If you’ve been involved in the marketing industry at all in the past decade, I imagine it’s pretty much impossible that you’ve avoided hearing about the benefits of content marketing. You know the basic concept of the strategy, and you’ve probably started your own campaign, at least in some form, but are you truly getting everything you can out of your efforts?
I look at most of the topics about the benefits of content marketing, and they always hit the high points well. They cover, in depth, some of the most profitable and appealing sides of the strategy, but they end up missing some of the lesser-known and underrated benefits that content marketing can bring.
The Usual Suspects
First, I want to hit on some of the most popular benefits of content marketing. These are commonly touted, as they should be, because they lend enormous value to your efforts. However, if you read content marketing news often, you’re probably getting tired of hearing them:
- Your brand will become more prominent and recognizable to a wider audience.
- Your thought leadership will make your brand more respectable and trusted.
- Including more calls-to-action in your material will help you secure more onsite conversions.
- Optimizing your articles and submitting work offsite can increase your rankings in search engines.
- Referral and social traffic. Your popular pieces can generate inbound traffic from social media sources and external publishers.
- Cost efficiency. Content marketing is one of the least expensive long-term marketing strategies to pursue.
Instead, I want to turn your attention to these six underrated and seldom-discussed benefits of content marketing, which apply to a number of different areas:
- Topic knowledge. When you’re searching for subjects, when you’re reading the news, and when you’re backing up your claims or researching the counterarguments to your position, you are gathering information. Yes, your main purpose here is to gather information that you can use in the context of your latest work, but that information is yours to retain. You’ll find yourself learning new skills, learning new sides to arguments, and earning more knowledge in your industry—think of it as a form of training that makes you not only a better marketer, but more of an expert in your respective field.
- Market research. Content marketing can serve as a secondary form of market research, completing a feedback loop that started when you researched your key demographics to plot your content strategy in the first place. How your readers respond to your content can tell you a lot about their dispositions and preferences. For example, do they react positively or negatively when you post about progressive changes? You can use this type of information to tailor your approach to product development and customer service, among other areas.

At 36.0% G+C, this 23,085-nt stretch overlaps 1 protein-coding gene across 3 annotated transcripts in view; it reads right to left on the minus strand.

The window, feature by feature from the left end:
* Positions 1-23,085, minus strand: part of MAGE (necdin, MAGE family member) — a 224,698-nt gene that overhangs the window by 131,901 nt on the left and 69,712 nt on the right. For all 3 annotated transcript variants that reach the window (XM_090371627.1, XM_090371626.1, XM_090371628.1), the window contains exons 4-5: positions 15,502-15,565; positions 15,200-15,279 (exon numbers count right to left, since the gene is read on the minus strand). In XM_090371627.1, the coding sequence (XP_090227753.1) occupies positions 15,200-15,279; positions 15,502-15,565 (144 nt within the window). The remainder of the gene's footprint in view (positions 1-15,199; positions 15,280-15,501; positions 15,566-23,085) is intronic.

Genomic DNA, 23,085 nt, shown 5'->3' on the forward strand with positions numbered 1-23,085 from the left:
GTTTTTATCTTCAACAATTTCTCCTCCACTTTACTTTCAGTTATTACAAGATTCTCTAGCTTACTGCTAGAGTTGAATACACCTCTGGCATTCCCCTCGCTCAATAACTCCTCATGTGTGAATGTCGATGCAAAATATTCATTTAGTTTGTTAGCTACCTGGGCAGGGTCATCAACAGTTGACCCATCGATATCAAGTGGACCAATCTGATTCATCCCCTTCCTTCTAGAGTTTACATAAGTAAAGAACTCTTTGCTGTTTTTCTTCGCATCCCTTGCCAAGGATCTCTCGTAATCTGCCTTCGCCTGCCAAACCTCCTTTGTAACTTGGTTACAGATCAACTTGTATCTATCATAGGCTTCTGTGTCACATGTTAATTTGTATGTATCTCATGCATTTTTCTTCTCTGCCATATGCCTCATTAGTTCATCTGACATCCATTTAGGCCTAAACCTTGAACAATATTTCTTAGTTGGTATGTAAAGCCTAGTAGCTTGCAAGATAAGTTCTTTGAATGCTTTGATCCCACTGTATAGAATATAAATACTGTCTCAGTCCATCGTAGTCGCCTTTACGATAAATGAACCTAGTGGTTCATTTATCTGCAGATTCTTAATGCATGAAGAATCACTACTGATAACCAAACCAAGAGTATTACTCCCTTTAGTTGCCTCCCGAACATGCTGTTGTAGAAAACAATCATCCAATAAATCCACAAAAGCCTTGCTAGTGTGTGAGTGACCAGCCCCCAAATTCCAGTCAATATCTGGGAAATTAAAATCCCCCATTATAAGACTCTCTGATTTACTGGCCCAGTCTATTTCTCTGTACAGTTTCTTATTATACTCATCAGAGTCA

- Customer retention. Content marketing is mostly seen as a strategy to support customer acquisition, but in most cases, customer retention is far more valuable (not to mention more cost efficient). In addition to luring in prospects and potential customers with valuable information and product research, you can keep your existing customers happy with content about how to maintain your products, or how to improve their strategies once they’ve already started. Think of this as another content niche for you to target—it has a massive potential payoff if you do.
- Passive income (sell eBook). This one may require a slight adjustment to your content approach, but the potential payoff makes it worth it. Here, you can turn your content marketing initiative into another channel for revenue generation. Typically, this requires some form of “premium” content above and beyond what you ordinarily produce, such as a special research whitepaper or a full-fledged eBook. But if your work is valuable enough, you can sell it as you would another product for your brand. Even if you’re only charging a dollar or two per download, you could quickly rack up a nice passive income stream—and build your reputation in the process.
- Higher profits. This is another optional benefit on the list, and I wouldn’t recommend it if you’re just starting out, but if you’ve spent years on your content strategy, you can really reap the rewards here. If you’re truly providing enough value to your users in your ongoing content, you can reserve a section of your content to be exclusive for paying customers, such as an unlocking mechanism for paid subscribers. You can even justify charging your customer more for access to this content, earning you additional income for your continued efforts.
- Personal brand benefits. If you’re using personal brands as drivers for your content strategy (as you should), you have to realize there are massive benefits for the individuals behind those brands. This will build your personal reputation in addition to your company’s reputation, and can serve as a portfolio or a resume for your future endeavors, whether you seek to work at another location or you start building a new company. Even if you stay with your company forever, you’ll increase your value to the organization, which comes with its own benefits.
When you look at content marketing, as a whole, with all the straightforward and all the peripheral benefits it offers, it seems crazy that anyone wouldn’t participate in the strategy. It takes some initial investment upfront, at least in terms of time and effort, but the long-term compounding payoffs are unrivaled.